API Testing: UI Tools

In this post we will explore three UI tools you can use for API testing: Postman, SoapUI and Runscope. We do a deep dive into using Postman for API testing because we love using Postman. This post is the second in a series of blog posts on API testing. You can find the first part here.


1. Postman

Postman is an extremely efficient tool to work with APIs. You can construct simple as well as complex requests quickly. You can process different types of request like GET, PUT, POST, DELETE etc, pass different URL parameters along with the headers and cookies. All the transactions processed will be saved in History section and can be accessed for later use. You can also create your own collection which lets you group individual requests together. You can also view the response in different formats like JSON, XML, HTML and Text. Postman can dramatically cut down the time required to test and develop APIs.

Getting started with Postman

1. Installing Postman client
2. Create a test
3. Create a request by adding Request URL, method and URL params
4. Run the test
5. Check the result

Detailed steps

STEP 1: Installing Postman client
You can install the Postman – REST Client in your google chrome browser by clicking on this link.
Launch Postman Client

Once you install you can use the chrome app launcher to open the postman client as shown below.
Launch Postman

STEP 2: Create a Test
As an example we will test the public api at OpenFDA. OpenFDA is an Elasticsearch-based API that serves publicly accessible data about drugs, devices and food. We will add a test to search for records listing a specific drug with count of the ten most frequently reported patient reactions.

STEP 3: Create a request by adding Request URL, method and URL params

https://api.fda.gov/drug/event.json?count=patient.reaction.reactionmeddrapt.exact&search=patient.drug.openfda.pharm_class_epc:"nonsteroidal+anti-inflammatory+drug"&limit=10

In the Normal tab you can create request by entering URL, adding parameters, headers etc

  • Select the type of method (GET, POST etc) and enter the URL of the application under test
  • You can add header parameters like Content Type etc
  • Add the URL parameter which has to be sent as part of the query string. For this example we have added parameters like count, search and limit

STEP 4: Run the test
Send the request by clicking on Send button

Run Postman Test

STEP 5: Check the result
You can view the response as shown below. The response returned is in JSON format. You can also view the response in different format like HTML, Text etc. You can also view the Status which in this case is 200.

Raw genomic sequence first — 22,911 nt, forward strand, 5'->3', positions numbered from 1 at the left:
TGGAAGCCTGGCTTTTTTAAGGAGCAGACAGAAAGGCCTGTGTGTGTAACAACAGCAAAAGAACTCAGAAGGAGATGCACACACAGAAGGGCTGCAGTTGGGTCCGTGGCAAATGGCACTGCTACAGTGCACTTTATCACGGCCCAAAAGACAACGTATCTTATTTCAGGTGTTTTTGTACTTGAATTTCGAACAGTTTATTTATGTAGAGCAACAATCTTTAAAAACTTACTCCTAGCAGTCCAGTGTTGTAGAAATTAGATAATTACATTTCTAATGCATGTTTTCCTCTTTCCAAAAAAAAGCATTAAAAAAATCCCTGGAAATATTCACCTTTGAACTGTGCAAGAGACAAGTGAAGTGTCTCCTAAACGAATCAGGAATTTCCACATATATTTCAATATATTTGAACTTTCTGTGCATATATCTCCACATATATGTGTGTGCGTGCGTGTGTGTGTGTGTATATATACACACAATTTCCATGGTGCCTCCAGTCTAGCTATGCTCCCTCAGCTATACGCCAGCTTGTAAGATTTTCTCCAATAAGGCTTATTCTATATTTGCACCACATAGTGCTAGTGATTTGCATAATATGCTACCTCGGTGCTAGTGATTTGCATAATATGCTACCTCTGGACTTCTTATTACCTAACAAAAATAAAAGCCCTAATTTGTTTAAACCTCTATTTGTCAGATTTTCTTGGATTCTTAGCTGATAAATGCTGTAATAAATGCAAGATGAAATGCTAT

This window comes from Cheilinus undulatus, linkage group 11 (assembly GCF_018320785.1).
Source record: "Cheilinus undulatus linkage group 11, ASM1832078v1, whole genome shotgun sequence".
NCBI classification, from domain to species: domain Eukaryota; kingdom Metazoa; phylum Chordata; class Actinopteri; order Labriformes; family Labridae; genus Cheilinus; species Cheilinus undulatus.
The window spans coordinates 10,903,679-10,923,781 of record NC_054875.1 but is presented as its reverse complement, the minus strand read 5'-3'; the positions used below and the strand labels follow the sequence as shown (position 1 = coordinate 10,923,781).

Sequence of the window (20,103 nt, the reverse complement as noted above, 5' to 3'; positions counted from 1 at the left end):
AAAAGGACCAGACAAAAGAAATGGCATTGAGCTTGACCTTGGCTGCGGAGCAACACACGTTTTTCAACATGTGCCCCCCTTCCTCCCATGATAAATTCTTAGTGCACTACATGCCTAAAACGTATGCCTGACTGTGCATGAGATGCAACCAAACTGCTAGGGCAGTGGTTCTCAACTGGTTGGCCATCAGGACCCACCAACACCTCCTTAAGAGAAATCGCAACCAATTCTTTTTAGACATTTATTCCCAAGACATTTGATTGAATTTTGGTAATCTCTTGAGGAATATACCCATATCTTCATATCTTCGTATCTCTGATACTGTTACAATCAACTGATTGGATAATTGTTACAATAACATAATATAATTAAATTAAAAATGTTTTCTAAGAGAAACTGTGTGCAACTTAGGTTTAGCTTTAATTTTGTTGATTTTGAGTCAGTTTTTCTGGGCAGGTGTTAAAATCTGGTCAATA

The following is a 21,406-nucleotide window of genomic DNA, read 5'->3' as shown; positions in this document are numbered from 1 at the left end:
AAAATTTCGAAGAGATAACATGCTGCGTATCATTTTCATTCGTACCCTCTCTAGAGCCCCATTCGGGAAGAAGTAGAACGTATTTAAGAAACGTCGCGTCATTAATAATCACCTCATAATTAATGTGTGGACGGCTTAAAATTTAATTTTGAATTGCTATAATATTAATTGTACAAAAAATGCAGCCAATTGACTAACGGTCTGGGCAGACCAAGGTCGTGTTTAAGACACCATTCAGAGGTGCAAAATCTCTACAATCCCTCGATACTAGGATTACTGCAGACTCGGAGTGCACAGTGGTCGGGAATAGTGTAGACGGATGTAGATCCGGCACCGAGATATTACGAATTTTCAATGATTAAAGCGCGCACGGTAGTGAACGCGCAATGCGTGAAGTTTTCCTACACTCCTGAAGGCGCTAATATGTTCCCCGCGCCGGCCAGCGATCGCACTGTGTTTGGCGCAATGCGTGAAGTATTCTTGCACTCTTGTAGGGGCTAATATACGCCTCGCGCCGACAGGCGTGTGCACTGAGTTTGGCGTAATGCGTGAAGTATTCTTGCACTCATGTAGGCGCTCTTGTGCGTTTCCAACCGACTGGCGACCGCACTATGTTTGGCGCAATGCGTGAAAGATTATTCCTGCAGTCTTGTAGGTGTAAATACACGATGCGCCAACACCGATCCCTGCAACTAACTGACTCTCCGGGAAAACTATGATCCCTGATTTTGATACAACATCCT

Check result for the Request


2. Soap UI

SoapUI supports extensive testing of REST services and their resources, representations, etc. SoapUI is among the oldest UI tools for API testing. There are plenty of excellent tutorials already available. So we’d rather not write about it. You can refer to this link if you want to explore this API testing tool.


3. Runscope

We enjoyed using Runscope. Runscope has a polished web interface and provides some scripting capabilities too. Please refer to our earlier blog API Testing using Runscope for more details.


And so we end the second stage of our three part journey in learning about API testing. In our final post, we will show you how to write API tests using Python. Stay tuned!


4 thoughts on “API Testing: UI Tools

    1. Hi Trisha,
      You cant test this URL for a post request. POST request method requests that a web server accepts and stores the data. It is often used when uploading a file or submitting a completed web form.
      The website below provides some fake Online REST API for testing. You can try this
      http://jsonplaceholder.typicode.com/

      Regards
      Avinash

  1. You have a fine list of API tools. You can add ReqBin, an online API testing and prototyping tool, with the ability to post requests directly from the browser; share and discuss requests online; see detailed request timings from different locations; with embed ReqBin widget with request examples on the website; built-in JSON, XML, HTML and CSS validators; 256-bit SSL encryption for all transmitted data.

Leave a Reply

Your email address will not be published.